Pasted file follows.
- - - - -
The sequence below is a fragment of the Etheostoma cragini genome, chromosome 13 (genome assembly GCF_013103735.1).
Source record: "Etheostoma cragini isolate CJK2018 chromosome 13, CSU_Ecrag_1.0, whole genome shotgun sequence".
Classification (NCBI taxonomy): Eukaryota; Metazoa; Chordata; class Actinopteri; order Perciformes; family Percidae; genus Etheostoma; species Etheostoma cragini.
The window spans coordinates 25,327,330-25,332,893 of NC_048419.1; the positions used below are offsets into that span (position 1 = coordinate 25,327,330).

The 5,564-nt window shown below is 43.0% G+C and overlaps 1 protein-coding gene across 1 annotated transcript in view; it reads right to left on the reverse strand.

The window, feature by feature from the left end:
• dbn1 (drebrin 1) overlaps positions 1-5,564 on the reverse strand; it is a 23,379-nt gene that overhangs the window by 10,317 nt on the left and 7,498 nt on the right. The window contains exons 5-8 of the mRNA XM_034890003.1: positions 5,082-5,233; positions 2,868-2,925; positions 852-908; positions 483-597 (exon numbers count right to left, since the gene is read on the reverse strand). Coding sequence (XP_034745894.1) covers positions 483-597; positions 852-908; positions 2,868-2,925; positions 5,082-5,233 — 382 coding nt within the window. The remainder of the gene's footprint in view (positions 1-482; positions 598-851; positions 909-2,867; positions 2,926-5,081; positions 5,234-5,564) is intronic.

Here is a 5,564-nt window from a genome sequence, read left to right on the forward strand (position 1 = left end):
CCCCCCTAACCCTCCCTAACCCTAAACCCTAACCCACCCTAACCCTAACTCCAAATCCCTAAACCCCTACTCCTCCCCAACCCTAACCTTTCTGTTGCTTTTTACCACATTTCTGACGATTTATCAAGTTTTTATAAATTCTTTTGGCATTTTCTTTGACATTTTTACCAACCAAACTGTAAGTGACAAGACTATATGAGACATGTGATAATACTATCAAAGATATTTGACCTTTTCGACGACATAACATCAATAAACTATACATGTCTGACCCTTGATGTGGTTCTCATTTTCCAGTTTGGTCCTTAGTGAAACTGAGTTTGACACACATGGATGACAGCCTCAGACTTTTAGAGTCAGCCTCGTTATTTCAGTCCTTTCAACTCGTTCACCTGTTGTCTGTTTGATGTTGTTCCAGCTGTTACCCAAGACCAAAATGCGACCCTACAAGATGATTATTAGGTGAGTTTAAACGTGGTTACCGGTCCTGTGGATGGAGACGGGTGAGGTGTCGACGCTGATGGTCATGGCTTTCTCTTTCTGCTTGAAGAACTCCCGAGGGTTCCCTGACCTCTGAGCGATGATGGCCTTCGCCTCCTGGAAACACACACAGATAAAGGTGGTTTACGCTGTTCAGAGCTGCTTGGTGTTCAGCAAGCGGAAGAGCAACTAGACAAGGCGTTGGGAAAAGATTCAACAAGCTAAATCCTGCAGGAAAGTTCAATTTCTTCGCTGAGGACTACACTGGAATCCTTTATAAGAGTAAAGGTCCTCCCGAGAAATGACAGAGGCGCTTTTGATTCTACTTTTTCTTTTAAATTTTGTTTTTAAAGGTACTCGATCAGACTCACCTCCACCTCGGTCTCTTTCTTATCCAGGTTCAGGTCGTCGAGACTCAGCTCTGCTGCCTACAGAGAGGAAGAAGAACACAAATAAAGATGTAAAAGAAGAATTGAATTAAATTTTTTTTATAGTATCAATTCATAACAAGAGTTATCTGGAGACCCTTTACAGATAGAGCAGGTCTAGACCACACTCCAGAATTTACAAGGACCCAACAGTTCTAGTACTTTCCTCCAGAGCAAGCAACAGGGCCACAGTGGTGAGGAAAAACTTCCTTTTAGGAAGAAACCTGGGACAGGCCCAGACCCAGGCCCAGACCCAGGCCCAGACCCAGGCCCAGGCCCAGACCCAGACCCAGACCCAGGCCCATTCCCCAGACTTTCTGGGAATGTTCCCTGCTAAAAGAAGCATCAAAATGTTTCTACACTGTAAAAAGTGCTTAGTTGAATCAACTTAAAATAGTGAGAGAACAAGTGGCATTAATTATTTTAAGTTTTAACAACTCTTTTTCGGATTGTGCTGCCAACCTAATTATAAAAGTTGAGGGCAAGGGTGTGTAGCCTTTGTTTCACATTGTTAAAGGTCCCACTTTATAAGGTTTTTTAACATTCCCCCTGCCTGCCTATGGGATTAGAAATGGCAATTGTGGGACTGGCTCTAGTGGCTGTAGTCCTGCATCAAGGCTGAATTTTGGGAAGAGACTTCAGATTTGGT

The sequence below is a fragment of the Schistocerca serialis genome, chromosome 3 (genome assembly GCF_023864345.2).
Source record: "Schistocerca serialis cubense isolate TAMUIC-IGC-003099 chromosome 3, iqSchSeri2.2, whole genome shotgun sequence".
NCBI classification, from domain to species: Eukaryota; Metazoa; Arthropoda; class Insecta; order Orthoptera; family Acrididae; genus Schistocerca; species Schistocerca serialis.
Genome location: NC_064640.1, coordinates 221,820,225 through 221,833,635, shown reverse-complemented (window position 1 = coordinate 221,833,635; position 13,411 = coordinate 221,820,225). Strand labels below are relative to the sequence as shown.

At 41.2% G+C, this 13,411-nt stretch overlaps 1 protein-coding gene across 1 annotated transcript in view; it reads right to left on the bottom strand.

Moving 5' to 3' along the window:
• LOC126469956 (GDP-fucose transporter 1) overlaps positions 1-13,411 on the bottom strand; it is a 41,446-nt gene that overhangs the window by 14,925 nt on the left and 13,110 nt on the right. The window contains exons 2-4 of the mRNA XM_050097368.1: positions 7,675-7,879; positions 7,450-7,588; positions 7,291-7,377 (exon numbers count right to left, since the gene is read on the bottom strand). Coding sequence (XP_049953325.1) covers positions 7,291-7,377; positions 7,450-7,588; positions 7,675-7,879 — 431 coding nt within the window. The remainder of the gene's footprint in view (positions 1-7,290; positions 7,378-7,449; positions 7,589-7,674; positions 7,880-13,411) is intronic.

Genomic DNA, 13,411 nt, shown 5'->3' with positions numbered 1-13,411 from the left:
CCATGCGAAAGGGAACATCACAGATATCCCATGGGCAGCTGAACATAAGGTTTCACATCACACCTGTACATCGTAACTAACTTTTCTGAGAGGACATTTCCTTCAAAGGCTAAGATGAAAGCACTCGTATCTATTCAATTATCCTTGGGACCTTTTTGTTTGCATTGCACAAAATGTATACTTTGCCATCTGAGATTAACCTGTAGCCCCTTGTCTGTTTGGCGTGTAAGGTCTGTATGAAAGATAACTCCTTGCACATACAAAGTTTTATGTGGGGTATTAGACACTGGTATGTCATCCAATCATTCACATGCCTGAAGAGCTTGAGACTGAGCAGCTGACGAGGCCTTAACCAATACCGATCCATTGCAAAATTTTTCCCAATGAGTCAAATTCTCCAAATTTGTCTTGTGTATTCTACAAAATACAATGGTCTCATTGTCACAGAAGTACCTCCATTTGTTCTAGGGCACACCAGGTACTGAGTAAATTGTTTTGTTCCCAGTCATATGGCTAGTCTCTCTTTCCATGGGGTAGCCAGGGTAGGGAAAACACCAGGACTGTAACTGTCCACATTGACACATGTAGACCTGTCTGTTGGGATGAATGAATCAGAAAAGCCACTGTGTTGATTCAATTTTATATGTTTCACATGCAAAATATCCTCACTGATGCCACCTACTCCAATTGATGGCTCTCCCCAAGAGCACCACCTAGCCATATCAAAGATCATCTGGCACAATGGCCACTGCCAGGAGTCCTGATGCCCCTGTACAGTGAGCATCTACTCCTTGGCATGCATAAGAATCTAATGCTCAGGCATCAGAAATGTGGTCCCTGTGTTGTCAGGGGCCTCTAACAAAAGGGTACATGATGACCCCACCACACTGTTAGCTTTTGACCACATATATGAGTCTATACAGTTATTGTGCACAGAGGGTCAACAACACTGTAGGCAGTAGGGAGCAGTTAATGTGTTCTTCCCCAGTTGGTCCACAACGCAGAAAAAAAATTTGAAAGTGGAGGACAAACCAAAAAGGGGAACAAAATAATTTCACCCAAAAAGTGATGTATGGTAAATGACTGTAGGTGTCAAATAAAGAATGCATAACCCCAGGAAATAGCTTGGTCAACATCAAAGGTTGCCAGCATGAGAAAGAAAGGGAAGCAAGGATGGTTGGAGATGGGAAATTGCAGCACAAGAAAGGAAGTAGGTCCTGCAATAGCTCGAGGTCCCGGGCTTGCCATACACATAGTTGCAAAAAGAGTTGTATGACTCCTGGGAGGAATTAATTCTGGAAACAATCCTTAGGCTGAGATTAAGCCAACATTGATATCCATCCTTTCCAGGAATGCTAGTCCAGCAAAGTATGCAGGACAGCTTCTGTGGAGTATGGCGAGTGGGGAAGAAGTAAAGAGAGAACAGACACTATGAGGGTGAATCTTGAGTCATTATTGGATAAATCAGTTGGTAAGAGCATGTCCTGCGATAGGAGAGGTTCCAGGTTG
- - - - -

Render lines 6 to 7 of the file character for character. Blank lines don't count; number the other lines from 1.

The window, feature by feature from the left end:
• dbn1 (drebrin 1) overlaps positions 1-5,564 on the reverse strand; it is a 23,379-nt gene that overhangs the window by 10,317 nt on the left and 7,498 nt on the right. The window contains exons 5-8 of the mRNA XM_034890003.1: positions 5,082-5,233; positions 2,868-2,925; positions 852-908; positions 483-597 (exon numbers count right to left, since the gene is read on the reverse strand). Coding sequence (XP_034745894.1) covers positions 483-597; positions 852-908; positions 2,868-2,925; positions 5,082-5,233 — 382 coding nt within the window. The remainder of the gene's footprint in view (positions 1-482; positions 598-851; positions 909-2,867; positions 2,926-5,081; positions 5,234-5,564) is intronic.